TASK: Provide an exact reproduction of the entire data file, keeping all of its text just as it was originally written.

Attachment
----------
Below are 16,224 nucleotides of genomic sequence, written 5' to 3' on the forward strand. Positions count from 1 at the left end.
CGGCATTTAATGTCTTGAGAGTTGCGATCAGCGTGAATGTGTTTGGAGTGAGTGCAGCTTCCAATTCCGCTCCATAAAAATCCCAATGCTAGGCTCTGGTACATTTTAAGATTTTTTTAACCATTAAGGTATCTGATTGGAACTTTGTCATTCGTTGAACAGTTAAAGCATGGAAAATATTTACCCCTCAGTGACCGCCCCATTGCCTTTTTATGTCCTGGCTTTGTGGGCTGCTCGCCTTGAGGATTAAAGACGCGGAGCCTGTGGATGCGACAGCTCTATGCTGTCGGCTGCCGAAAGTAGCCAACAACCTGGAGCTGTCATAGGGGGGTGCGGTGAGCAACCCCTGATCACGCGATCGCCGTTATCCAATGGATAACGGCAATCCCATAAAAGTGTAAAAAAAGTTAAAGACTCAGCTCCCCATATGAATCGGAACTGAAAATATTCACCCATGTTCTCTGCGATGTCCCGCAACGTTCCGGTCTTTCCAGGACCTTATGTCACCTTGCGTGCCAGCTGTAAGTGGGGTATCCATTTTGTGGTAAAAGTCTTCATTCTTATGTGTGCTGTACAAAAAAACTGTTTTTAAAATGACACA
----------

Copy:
Below are 16,224 nucleotides of genomic sequence, written 5' to 3' on the forward strand. Positions count from 1 at the left end.
CGGCATTTAATGTCTTGAGAGTTGCGATCAGCGTGAATGTGTTTGGAGTGAGTGCAGCTTCCAATTCCGCTCCATAAAAATCCCAATGCTAGGCTCTGGTACATTTTAAGATTTTTTTAACCATTAAGGTATCTGATTGGAACTTTGTCATTCGTTGAACAGTTAAAGCATGGAAAATATTTACCCCTCAGTGACCGCCCCATTGCCTTTTTATGTCCTGGCTTTGTGGGCTGCTCGCCTTGAGGATTAAAGACGCGGAGCCTGTGGATGCGACAGCTCTATGCTGTCGGCTGCCGAAAGTAGCCAACAACCTGGAGCTGTCATAGGGGGGTGCGGTGAGCAACCCCTGATCACGCGATCGCCGTTATCCAATGGATAACGGCAATCCCATAAAAGTGTAAAAAAAGTTAAAGACTCAGCTCCCCATATGAATCGGAACTGAAAATATTCACCCATGTTCTCTGCGATGTCCCGCAACGTTCCGGTCTTTCCAGGACCTTATGTCACCTTGCGTGCCAGCTGTAAGTGGGGTATCCATTTTGTGGTAAAAGTCTTCATTCTTATGTGTGCTGTACAAAAAAACTGTTTTTAAAATGACACA